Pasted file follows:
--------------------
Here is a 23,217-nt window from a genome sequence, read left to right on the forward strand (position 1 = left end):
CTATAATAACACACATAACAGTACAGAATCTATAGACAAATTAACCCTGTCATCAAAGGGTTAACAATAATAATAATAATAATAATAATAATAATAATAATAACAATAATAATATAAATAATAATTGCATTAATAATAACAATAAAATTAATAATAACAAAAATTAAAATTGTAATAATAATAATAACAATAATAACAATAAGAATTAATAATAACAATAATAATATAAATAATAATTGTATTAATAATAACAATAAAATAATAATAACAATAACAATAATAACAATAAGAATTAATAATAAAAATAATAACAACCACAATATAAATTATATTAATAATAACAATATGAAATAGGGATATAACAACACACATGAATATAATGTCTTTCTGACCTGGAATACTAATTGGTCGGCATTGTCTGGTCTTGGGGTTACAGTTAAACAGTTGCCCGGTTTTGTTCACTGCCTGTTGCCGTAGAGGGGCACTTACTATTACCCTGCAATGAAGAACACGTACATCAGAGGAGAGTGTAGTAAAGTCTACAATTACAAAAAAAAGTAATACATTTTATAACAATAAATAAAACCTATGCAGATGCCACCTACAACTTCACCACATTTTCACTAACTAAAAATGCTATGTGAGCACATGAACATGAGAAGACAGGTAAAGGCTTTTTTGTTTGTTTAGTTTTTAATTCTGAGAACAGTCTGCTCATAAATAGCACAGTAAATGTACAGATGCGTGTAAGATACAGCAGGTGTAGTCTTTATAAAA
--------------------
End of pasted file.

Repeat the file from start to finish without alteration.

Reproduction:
Here is a 23,217-nt window from a genome sequence, read left to right on the forward strand (position 1 = left end):
CTATAATAACACACATAACAGTACAGAATCTATAGACAAATTAACCCTGTCATCAAAGGGTTAACAATAATAATAATAATAATAATAATAATAATAATAATAACAATAATAATATAAATAATAATTGCATTAATAATAACAATAAAATTAATAATAACAAAAATTAAAATTGTAATAATAATAATAACAATAATAACAATAAGAATTAATAATAACAATAATAATATAAATAATAATTGTATTAATAATAACAATAAAATAATAATAACAATAACAATAATAACAATAAGAATTAATAATAAAAATAATAACAACCACAATATAAATTATATTAATAATAACAATATGAAATAGGGATATAACAACACACATGAATATAATGTCTTTCTGACCTGGAATACTAATTGGTCGGCATTGTCTGGTCTTGGGGTTACAGTTAAACAGTTGCCCGGTTTTGTTCACTGCCTGTTGCCGTAGAGGGGCACTTACTATTACCCTGCAATGAAGAACACGTACATCAGAGGAGAGTGTAGTAAAGTCTACAATTACAAAAAAAAGTAATACATTTTATAACAATAAATAAAACCTATGCAGATGCCACCTACAACTTCACCACATTTTCACTAACTAAAAATGCTATGTGAGCACATGAACATGAGAAGACAGGTAAAGGCTTTTTTGTTTGTTTAGTTTTTAATTCTGAGAACAGTCTGCTCATAAATAGCACAGTAAATGTACAGATGCGTGTAAGATACAGCAGGTGTAGTCTTTATAAAA